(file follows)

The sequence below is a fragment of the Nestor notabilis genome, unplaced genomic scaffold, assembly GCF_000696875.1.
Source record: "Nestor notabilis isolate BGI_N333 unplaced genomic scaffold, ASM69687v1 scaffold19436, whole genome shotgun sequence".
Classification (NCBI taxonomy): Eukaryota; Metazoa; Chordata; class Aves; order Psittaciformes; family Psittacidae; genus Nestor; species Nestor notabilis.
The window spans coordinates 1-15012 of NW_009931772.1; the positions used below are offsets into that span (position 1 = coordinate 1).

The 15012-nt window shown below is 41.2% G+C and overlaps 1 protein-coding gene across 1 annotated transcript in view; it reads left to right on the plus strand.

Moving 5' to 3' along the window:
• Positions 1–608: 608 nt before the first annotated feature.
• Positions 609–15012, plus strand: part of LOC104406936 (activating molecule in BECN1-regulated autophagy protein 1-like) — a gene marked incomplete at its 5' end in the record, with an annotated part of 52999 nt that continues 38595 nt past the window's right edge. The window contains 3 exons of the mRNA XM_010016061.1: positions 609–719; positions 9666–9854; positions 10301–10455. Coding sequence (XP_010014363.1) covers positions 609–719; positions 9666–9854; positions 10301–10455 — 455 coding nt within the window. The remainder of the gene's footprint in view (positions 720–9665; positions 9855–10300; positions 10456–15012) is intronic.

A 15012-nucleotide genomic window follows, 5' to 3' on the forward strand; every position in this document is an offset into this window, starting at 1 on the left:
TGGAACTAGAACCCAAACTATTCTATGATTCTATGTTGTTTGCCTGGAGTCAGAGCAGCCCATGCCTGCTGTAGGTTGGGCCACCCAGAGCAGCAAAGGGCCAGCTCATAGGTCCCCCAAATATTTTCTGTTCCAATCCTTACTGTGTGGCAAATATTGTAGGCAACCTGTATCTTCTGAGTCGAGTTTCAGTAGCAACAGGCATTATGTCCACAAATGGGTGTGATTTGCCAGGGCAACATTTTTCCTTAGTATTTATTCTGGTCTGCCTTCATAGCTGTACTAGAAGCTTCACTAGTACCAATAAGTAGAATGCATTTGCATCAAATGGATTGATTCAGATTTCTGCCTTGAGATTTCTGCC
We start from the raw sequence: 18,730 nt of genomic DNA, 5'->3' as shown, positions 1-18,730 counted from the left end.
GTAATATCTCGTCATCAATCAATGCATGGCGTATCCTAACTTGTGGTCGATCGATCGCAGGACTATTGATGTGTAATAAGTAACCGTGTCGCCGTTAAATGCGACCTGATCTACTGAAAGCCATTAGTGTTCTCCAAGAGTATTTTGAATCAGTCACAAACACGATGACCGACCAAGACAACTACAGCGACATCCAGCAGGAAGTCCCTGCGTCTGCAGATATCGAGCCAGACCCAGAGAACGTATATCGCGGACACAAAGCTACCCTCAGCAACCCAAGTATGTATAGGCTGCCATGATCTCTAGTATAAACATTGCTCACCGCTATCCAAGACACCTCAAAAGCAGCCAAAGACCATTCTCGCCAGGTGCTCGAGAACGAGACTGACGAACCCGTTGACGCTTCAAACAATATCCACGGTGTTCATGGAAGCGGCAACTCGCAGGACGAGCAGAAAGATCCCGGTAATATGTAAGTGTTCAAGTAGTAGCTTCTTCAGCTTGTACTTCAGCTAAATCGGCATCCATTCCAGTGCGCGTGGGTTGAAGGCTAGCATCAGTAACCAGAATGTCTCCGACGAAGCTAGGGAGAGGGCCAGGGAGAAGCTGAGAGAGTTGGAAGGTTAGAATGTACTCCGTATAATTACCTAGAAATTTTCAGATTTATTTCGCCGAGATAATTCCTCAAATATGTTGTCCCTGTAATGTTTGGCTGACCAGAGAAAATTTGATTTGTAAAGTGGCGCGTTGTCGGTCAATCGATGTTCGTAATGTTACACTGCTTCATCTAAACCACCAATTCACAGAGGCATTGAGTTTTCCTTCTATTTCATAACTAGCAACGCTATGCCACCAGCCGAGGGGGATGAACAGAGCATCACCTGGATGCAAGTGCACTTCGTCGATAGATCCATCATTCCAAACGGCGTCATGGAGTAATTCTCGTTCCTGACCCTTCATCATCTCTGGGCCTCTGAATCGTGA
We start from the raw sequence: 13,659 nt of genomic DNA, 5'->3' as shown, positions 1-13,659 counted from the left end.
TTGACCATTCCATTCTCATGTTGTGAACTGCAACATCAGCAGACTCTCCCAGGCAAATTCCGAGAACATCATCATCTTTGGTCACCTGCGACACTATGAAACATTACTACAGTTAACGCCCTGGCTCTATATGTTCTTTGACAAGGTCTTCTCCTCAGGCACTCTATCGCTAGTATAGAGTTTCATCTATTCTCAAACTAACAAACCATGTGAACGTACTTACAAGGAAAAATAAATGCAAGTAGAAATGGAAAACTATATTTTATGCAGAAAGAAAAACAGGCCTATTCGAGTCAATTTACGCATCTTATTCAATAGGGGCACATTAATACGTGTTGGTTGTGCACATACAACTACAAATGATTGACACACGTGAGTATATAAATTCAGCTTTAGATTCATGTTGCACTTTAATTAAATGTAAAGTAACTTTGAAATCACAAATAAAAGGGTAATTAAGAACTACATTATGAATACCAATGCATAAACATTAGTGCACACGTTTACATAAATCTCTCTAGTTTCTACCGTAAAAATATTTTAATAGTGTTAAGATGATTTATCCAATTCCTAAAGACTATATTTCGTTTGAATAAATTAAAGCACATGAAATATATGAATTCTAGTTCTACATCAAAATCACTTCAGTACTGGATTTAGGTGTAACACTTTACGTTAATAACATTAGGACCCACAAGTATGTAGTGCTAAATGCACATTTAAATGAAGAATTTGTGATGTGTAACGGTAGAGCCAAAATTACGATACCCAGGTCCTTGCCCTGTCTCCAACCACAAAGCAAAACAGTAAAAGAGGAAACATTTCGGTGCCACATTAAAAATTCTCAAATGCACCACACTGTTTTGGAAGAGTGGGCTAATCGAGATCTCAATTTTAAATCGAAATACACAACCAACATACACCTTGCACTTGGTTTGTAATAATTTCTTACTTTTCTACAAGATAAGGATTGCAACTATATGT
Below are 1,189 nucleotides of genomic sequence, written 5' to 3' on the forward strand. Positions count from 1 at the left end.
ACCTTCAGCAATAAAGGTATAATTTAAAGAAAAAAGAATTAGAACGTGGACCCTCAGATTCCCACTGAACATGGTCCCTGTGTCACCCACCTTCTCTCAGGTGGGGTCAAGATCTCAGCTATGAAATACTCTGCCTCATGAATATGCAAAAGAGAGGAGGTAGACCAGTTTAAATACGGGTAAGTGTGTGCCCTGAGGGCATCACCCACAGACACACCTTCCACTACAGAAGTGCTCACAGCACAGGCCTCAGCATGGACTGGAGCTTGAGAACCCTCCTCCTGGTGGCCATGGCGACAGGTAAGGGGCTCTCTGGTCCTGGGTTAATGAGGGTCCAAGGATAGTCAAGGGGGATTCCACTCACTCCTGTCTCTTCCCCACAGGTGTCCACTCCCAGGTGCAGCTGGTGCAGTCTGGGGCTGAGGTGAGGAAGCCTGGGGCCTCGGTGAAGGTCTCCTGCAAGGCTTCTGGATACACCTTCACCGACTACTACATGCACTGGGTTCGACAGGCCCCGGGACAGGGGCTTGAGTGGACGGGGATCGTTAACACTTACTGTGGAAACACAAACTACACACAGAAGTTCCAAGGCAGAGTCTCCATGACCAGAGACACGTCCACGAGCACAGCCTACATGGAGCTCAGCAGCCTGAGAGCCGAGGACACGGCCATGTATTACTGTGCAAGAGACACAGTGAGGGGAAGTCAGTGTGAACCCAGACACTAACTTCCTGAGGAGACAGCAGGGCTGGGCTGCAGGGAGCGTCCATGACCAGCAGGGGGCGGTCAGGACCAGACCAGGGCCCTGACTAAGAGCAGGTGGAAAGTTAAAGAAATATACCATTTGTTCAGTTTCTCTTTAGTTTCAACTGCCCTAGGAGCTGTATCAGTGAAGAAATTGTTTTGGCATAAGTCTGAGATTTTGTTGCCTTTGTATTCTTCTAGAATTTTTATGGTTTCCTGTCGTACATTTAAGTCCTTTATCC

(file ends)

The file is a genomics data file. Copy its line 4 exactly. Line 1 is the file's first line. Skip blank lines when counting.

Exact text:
The window spans coordinates 1-15012 of NW_009931772.1; the positions used below are offsets into that span (position 1 = coordinate 1).